• Results:

    The authors report the similarity score S between x and c; the “gold” baseline is the similarity between x and the ground truth.
  • For MRPC, QQP, Chat, and CNNDM, the ground truth is the annotated label sentences; for Core17/18, the authors use the sentences with the highest similarity S to the query.
  • For MRPC and QQP, the authors report the percentage of successful collisions with S > 0.5.
  • For Core17/18, the authors report the percentage of irrelevant articles ranking in the top-10 and top-100 after inserting collisions.
  • For Chat, the authors report the percentage of collisions achieving top-1 rank.
  • For CNNDM, the authors report the percentage of collisions with the top-1 and top-3 ranks.
  • Conclusion:

    The authors demonstrated a new class of vulnerabilities in NLP applications: semantic collisions, i.e., input pairs that are unrelated to each other but perceived by the application as semantically similar.
  • The authors developed gradient-based search algorithms for generating collisions and showed how to incorporate constraints that help generate more “natural” collisions.
  • The authors evaluated the effectiveness of the attacks on state-of-the-art models for paraphrase identification, document and sentence retrieval, and extractive summarization.
  • The authors demonstrated that simple perplexity-based filtering is not sufficient to mitigate the attacks, motivating future research on more effective defenses
Tables
  • Table1: Four tasks in our study. Given an input x and white-box access to a victim model, the adversary produces a collision c resulting in a deceptive output. Collisions can be nonsensical or natural-looking and also carry spam messages (shown in red)
  • Table2: Attack results. r is the rank of collisions among candidates. Gold denotes the ground truth
  • Table3: BERTSCORE between collisions and target inputs. Gold denotes the ground truth
  • Table4: Effectiveness of perplexity-based filtering. FP@90 and FP@80 are false positive rates (percentage of real data mistakenly filtered out) at thresholds that filter out 90% and 80% of collisions, respectively
  • Table5: Percentage of successfully transferred collisions for MRPC and Chat
  • Table6: Hyper-parameters for each experiment. B is the beam size for beam search. K is the number of top words evaluated at each optimization step. N is the number of optimization iterations. T is the sequence length. η is the step size for optimization. τ is the temperature for softmax. β is the interpolation parameter in equation 5
  • Table7: Collision examples for MRPC and QQP. Outputs are the probability scores produced by the model for whether the input and the collisions are paraphrases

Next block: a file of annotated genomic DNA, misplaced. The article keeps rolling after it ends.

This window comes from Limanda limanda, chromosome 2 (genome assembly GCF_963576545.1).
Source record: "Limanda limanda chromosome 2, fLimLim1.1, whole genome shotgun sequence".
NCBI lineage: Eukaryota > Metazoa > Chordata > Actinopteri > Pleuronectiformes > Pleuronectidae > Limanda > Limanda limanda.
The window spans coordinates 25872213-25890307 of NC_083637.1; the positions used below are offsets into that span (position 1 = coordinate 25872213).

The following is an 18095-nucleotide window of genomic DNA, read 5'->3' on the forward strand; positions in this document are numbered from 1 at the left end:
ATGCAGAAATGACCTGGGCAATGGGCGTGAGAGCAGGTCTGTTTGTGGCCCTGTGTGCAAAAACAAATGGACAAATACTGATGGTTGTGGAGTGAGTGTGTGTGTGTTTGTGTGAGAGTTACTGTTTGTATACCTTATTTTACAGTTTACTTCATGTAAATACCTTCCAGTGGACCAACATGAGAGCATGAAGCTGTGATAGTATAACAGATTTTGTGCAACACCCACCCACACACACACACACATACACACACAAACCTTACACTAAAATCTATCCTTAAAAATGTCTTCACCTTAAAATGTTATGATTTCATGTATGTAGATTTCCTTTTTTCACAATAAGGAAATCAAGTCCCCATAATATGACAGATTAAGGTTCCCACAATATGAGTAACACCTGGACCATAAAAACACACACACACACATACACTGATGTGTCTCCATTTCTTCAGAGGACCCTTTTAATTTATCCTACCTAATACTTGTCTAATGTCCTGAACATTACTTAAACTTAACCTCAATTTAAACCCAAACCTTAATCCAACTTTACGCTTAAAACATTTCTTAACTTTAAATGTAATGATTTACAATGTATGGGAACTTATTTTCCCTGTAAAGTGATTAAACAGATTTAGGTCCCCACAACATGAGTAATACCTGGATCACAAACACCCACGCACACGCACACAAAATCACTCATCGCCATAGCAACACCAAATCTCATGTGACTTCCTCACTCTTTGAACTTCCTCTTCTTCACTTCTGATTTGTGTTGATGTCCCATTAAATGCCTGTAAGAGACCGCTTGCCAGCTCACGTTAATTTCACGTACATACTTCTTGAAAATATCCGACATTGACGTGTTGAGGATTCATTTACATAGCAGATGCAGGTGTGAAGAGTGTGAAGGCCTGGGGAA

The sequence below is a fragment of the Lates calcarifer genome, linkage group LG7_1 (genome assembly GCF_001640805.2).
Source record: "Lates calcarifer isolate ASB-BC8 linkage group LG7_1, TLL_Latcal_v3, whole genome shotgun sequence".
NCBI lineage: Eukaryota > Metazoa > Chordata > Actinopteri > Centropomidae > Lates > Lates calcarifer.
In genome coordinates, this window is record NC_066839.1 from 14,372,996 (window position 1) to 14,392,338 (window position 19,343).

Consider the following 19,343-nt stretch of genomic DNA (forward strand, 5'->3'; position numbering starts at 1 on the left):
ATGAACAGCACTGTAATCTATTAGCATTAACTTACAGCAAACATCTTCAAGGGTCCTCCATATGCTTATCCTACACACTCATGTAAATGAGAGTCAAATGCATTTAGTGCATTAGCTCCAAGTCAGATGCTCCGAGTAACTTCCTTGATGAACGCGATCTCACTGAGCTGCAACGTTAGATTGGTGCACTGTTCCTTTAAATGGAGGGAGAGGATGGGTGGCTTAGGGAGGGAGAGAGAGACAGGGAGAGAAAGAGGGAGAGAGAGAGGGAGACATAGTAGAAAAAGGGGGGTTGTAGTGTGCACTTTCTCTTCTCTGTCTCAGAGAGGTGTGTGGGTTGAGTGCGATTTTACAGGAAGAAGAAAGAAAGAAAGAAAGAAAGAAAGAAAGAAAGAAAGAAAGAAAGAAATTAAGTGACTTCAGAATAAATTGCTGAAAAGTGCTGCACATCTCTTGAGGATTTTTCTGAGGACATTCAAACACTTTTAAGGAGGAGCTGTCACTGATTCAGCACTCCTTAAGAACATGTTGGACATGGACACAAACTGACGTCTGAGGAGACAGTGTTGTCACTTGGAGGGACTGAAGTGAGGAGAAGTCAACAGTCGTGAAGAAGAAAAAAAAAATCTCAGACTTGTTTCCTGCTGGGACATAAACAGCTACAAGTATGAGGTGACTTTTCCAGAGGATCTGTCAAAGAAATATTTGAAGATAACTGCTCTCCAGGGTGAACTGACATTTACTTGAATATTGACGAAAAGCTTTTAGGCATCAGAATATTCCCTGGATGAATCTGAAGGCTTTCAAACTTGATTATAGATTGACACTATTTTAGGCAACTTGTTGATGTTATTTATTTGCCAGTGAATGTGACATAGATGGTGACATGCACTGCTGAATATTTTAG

• Table8: Collision examples for Core17/18. r are the ranks of irrelevant articles after inserting the collisions
  • Table9: Collision examples for Chat. r are the ranks of collisions among the candidate responses
  • Table10: Collision examples for CNNDM. Truth are the true summarizing sentences. r are the ranks of collisions among all sentences in the news articles
Download tables as Excel
Related work
  • Adversarial examples in NLP. Most of the previously studied adversarial attacks in NLP aim to minimally modify or perturb inputs while changing the model’s output. Hosseini et al (2017) showed that perturbations, such as inserting dots or spaces between characters, can deceive a toxic comment classifier. HotFlip used gradients to find such perturbations given white-box access to the target model (Ebrahimi et al, 2018). Wallace et al (2019) extended HotFlip by inserting a short crafted “trigger” text to any input as perturbation; the trigger words are often highly associated with the target class label. Other approaches are based on rules, heuristics or generative models (Mahler et al, 2017; Ribeiro et al, 2018; Iyyer et al, 2018; Zhao et al, 2018). As explained in Section 1, our goal is the inverse of adversarial examples: we aim to generate inputs with drastically different semantics that are perceived as similar by the model.
Funding
  • This research was supported in part by NSF grants 1916717 and 2037519, the generosity of Eric and Wendy Schmidt by recommendation of the Schmidt Futures program, and a Google Faculty Research Award
Study subjects and analysis
paraphrase pairs: 1000
Paraphrase detection. We use the Microsoft Research Paraphrase Corpus (MRPC) (Dolan and Brockett, 2005) and Quora Question Pairs (QQP) (Iyer et al, 2017), and attack the first 1,000 paraphrase pairs from the validation set. We target the BERT and RoBERTa base models for MRPC and QQP, respectively

candidate documents: 1000
Our target model is Birch (Yilmaz et al, 2019a,b). Birch retrieves 1,000 candidate documents using the BM25 and RM3 baseline (Abduljaleel et al, 2004) and re-ranks them using the similarity scores from a fine-tuned BERT model. Given a query xq and a document xd, the BERT model assigns similarity scores S(xq, xi) for each sentence xi in xd

articles: 1000
We use the CNN / DailyMail (CNNDM) dataset (Hermann et al, 2015), which consists of news articles and labeled overview highlights. We attack the first 1,000 articles from the validation set. Our target model is PreSumm (Liu and Lapata, 2019)